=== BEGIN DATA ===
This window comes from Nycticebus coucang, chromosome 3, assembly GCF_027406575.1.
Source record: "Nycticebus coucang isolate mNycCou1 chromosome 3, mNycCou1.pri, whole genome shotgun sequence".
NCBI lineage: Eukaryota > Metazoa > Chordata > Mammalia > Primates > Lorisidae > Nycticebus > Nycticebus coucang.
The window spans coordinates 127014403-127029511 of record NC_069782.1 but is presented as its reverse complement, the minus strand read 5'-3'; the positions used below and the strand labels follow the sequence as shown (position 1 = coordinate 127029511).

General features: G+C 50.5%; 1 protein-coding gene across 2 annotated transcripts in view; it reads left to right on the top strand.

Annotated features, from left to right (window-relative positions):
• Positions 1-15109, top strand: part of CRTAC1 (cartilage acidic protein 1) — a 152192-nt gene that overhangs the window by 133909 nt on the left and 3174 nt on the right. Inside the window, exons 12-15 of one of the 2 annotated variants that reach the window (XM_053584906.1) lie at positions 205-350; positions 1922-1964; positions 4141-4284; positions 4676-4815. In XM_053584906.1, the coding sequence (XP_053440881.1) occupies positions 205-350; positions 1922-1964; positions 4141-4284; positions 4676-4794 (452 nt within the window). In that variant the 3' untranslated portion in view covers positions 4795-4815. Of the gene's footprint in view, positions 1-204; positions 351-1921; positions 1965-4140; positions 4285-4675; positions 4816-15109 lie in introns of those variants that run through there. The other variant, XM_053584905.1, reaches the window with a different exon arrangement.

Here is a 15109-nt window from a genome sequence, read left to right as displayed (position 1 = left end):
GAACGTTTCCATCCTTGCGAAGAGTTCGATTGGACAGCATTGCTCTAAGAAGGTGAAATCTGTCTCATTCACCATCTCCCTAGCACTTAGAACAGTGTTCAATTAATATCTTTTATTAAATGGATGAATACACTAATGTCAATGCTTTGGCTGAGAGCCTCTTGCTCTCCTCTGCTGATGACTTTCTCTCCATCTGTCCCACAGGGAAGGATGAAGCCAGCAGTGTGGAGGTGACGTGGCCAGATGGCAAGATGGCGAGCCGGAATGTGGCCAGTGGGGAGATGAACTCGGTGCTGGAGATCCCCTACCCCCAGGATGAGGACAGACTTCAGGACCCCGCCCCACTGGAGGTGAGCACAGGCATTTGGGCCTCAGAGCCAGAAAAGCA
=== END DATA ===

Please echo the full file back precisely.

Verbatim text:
This window comes from Nycticebus coucang, chromosome 3, assembly GCF_027406575.1.
Source record: "Nycticebus coucang isolate mNycCou1 chromosome 3, mNycCou1.pri, whole genome shotgun sequence".
NCBI lineage: Eukaryota > Metazoa > Chordata > Mammalia > Primates > Lorisidae > Nycticebus > Nycticebus coucang.
The window spans coordinates 127014403-127029511 of record NC_069782.1 but is presented as its reverse complement, the minus strand read 5'-3'; the positions used below and the strand labels follow the sequence as shown (position 1 = coordinate 127029511).

General features: G+C 50.5%; 1 protein-coding gene across 2 annotated transcripts in view; it reads left to right on the top strand.

Annotated features, from left to right (window-relative positions):
• Positions 1-15109, top strand: part of CRTAC1 (cartilage acidic protein 1) — a 152192-nt gene that overhangs the window by 133909 nt on the left and 3174 nt on the right. Inside the window, exons 12-15 of one of the 2 annotated variants that reach the window (XM_053584906.1) lie at positions 205-350; positions 1922-1964; positions 4141-4284; positions 4676-4815. In XM_053584906.1, the coding sequence (XP_053440881.1) occupies positions 205-350; positions 1922-1964; positions 4141-4284; positions 4676-4794 (452 nt within the window). In that variant the 3' untranslated portion in view covers positions 4795-4815. Of the gene's footprint in view, positions 1-204; positions 351-1921; positions 1965-4140; positions 4285-4675; positions 4816-15109 lie in introns of those variants that run through there. The other variant, XM_053584905.1, reaches the window with a different exon arrangement.

Here is a 15109-nt window from a genome sequence, read left to right as displayed (position 1 = left end):
GAACGTTTCCATCCTTGCGAAGAGTTCGATTGGACAGCATTGCTCTAAGAAGGTGAAATCTGTCTCATTCACCATCTCCCTAGCACTTAGAACAGTGTTCAATTAATATCTTTTATTAAATGGATGAATACACTAATGTCAATGCTTTGGCTGAGAGCCTCTTGCTCTCCTCTGCTGATGACTTTCTCTCCATCTGTCCCACAGGGAAGGATGAAGCCAGCAGTGTGGAGGTGACGTGGCCAGATGGCAAGATGGCGAGCCGGAATGTGGCCAGTGGGGAGATGAACTCGGTGCTGGAGATCCCCTACCCCCAGGATGAGGACAGACTTCAGGACCCCGCCCCACTGGAGGTGAGCACAGGCATTTGGGCCTCAGAGCCAGAAAAGCA